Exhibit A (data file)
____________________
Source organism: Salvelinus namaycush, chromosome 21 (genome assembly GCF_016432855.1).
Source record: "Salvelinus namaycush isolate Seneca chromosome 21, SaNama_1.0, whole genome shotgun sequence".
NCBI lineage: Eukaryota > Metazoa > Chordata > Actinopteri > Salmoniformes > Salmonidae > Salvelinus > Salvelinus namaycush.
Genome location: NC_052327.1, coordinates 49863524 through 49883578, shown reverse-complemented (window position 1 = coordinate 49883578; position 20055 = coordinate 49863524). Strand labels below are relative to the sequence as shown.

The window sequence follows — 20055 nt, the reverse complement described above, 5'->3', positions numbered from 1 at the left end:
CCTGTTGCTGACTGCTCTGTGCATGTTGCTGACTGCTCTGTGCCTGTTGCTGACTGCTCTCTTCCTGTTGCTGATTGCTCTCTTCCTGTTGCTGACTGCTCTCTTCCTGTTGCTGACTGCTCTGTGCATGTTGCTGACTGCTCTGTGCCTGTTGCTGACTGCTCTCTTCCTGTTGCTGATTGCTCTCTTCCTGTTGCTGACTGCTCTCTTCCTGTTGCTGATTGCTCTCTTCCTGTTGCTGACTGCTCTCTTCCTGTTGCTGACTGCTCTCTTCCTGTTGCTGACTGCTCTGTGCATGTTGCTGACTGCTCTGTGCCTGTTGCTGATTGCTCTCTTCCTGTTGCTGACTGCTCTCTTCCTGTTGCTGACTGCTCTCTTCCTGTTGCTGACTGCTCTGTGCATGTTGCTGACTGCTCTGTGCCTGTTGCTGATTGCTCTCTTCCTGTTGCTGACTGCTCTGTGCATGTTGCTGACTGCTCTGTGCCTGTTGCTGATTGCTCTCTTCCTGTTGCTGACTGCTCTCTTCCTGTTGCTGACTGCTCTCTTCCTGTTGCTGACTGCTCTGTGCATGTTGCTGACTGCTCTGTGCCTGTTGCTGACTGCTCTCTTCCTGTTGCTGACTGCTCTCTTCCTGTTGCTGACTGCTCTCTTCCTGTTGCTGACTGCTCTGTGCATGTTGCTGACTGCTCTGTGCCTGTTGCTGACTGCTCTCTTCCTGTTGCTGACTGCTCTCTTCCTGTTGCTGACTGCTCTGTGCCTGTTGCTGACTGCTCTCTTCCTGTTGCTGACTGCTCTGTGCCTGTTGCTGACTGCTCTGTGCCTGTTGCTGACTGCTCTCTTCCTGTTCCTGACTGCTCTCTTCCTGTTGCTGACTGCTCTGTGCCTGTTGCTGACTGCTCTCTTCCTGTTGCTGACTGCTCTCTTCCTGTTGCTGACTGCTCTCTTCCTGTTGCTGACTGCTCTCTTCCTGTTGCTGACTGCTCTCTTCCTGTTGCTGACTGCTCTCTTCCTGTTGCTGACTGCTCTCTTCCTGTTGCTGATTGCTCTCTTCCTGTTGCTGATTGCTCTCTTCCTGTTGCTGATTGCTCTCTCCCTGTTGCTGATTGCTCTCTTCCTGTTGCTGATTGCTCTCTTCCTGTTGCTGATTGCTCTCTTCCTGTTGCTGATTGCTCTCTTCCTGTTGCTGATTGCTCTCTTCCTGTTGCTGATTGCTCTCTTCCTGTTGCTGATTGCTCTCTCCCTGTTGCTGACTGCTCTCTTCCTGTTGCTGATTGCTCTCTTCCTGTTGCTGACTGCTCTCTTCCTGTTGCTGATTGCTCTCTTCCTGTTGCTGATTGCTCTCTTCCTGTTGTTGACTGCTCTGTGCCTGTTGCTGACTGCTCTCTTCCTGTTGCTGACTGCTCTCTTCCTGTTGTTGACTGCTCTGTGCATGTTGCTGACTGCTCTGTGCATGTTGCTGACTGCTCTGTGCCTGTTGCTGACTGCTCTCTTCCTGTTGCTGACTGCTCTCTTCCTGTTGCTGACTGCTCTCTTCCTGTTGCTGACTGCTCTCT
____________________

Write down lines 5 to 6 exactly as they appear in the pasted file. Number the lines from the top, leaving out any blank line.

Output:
The window sequence follows — 20055 nt, the reverse complement described above, 5'->3', positions numbered from 1 at the left end:
CCTGTTGCTGACTGCTCTGTGCATGTTGCTGACTGCTCTGTGCCTGTTGCTGACTGCTCTCTTCCTGTTGCTGATTGCTCTCTTCCTGTTGCTGACTGCTCTCTTCCTGTTGCTGACTGCTCTGTGCATGTTGCTGACTGCTCTGTGCCTGTTGCTGACTGCTCTCTTCCTGTTGCTGATTGCTCTCTTCCTGTTGCTGACTGCTCTCTTCCTGTTGCTGATTGCTCTCTTCCTGTTGCTGACTGCTCTCTTCCTGTTGCTGACTGCTCTCTTCCTGTTGCTGACTGCTCTGTGCATGTTGCTGACTGCTCTGTGCCTGTTGCTGATTGCTCTCTTCCTGTTGCTGACTGCTCTCTTCCTGTTGCTGACTGCTCTCTTCCTGTTGCTGACTGCTCTGTGCATGTTGCTGACTGCTCTGTGCCTGTTGCTGATTGCTCTCTTCCTGTTGCTGACTGCTCTGTGCATGTTGCTGACTGCTCTGTGCCTGTTGCTGATTGCTCTCTTCCTGTTGCTGACTGCTCTCTTCCTGTTGCTGACTGCTCTCTTCCTGTTGCTGACTGCTCTGTGCATGTTGCTGACTGCTCTGTGCCTGTTGCTGACTGCTCTCTTCCTGTTGCTGACTGCTCTCTTCCTGTTGCTGACTGCTCTCTTCCTGTTGCTGACTGCTCTGTGCATGTTGCTGACTGCTCTGTGCCTGTTGCTGACTGCTCTCTTCCTGTTGCTGACTGCTCTCTTCCTGTTGCTGACTGCTCTGTGCCTGTTGCTGACTGCTCTCTTCCTGTTGCTGACTGCTCTGTGCCTGTTGCTGACTGCTCTGTGCCTGTTGCTGACTGCTCTCTTCCTGTTCCTGACTGCTCTCTTCCTGTTGCTGACTGCTCTGTGCCTGTTGCTGACTGCTCTCTTCCTGTTGCTGACTGCTCTCTTCCTGTTGCTGACTGCTCTCTTCCTGTTGCTGACTGCTCTCTTCCTGTTGCTGACTGCTCTCTTCCTGTTGCTGACTGCTCTCTTCCTGTTGCTGACTGCTCTCTTCCTGTTGCTGATTGCTCTCTTCCTGTTGCTGATTGCTCTCTTCCTGTTGCTGATTGCTCTCTCCCTGTTGCTGATTGCTCTCTTCCTGTTGCTGATTGCTCTCTTCCTGTTGCTGATTGCTCTCTTCCTGTTGCTGATTGCTCTCTTCCTGTTGCTGATTGCTCTCTTCCTGTTGCTGATTGCTCTCTTCCTGTTGCTGATTGCTCTCTCCCTGTTGCTGACTGCTCTCTTCCTGTTGCTGATTGCTCTCTTCCTGTTGCTGACTGCTCTCTTCCTGTTGCTGATTGCTCTCTTCCTGTTGCTGATTGCTCTCTTCCTGTTGTTGACTGCTCTGTGCCTGTTGCTGACTGCTCTCTTCCTGTTGCTGACTGCTCTCTTCCTGTTGTTGACTGCTCTGTGCATGTTGCTGACTGCTCTGTGCATGTTGCTGACTGCTCTGTGCCTGTTGCTGACTGCTCTCTTCCTGTTGCTGACTGCTCTCTTCCTGTTGCTGACTGCTCTCTTCCTGTTGCTGACTGCTCTCT